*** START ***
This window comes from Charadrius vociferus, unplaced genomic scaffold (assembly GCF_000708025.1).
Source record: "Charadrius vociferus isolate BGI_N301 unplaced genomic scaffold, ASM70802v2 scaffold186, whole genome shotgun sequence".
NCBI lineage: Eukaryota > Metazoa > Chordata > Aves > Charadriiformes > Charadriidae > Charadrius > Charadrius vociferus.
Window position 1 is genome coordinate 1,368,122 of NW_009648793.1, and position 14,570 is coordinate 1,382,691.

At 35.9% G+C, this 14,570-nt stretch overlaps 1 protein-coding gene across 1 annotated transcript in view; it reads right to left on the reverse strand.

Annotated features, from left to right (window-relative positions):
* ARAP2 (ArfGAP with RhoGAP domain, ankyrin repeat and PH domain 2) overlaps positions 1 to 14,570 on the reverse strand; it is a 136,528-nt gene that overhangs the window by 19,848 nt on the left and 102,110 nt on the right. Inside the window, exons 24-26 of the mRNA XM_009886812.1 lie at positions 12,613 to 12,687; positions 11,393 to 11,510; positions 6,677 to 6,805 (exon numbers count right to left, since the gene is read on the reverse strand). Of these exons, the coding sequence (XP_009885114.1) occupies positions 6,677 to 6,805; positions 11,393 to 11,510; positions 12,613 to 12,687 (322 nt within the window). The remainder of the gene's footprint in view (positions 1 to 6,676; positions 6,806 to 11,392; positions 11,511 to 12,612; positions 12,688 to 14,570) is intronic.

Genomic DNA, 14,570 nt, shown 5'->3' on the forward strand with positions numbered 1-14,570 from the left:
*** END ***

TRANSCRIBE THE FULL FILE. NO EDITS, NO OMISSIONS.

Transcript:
This window comes from Charadrius vociferus, unplaced genomic scaffold (assembly GCF_000708025.1).
Source record: "Charadrius vociferus isolate BGI_N301 unplaced genomic scaffold, ASM70802v2 scaffold186, whole genome shotgun sequence".
NCBI lineage: Eukaryota > Metazoa > Chordata > Aves > Charadriiformes > Charadriidae > Charadrius > Charadrius vociferus.
Window position 1 is genome coordinate 1,368,122 of NW_009648793.1, and position 14,570 is coordinate 1,382,691.

At 35.9% G+C, this 14,570-nt stretch overlaps 1 protein-coding gene across 1 annotated transcript in view; it reads right to left on the reverse strand.

Annotated features, from left to right (window-relative positions):
* ARAP2 (ArfGAP with RhoGAP domain, ankyrin repeat and PH domain 2) overlaps positions 1 to 14,570 on the reverse strand; it is a 136,528-nt gene that overhangs the window by 19,848 nt on the left and 102,110 nt on the right. Inside the window, exons 24-26 of the mRNA XM_009886812.1 lie at positions 12,613 to 12,687; positions 11,393 to 11,510; positions 6,677 to 6,805 (exon numbers count right to left, since the gene is read on the reverse strand). Of these exons, the coding sequence (XP_009885114.1) occupies positions 6,677 to 6,805; positions 11,393 to 11,510; positions 12,613 to 12,687 (322 nt within the window). The remainder of the gene's footprint in view (positions 1 to 6,676; positions 6,806 to 11,392; positions 11,511 to 12,612; positions 12,688 to 14,570) is intronic.

Genomic DNA, 14,570 nt, shown 5'->3' on the forward strand with positions numbered 1-14,570 from the left: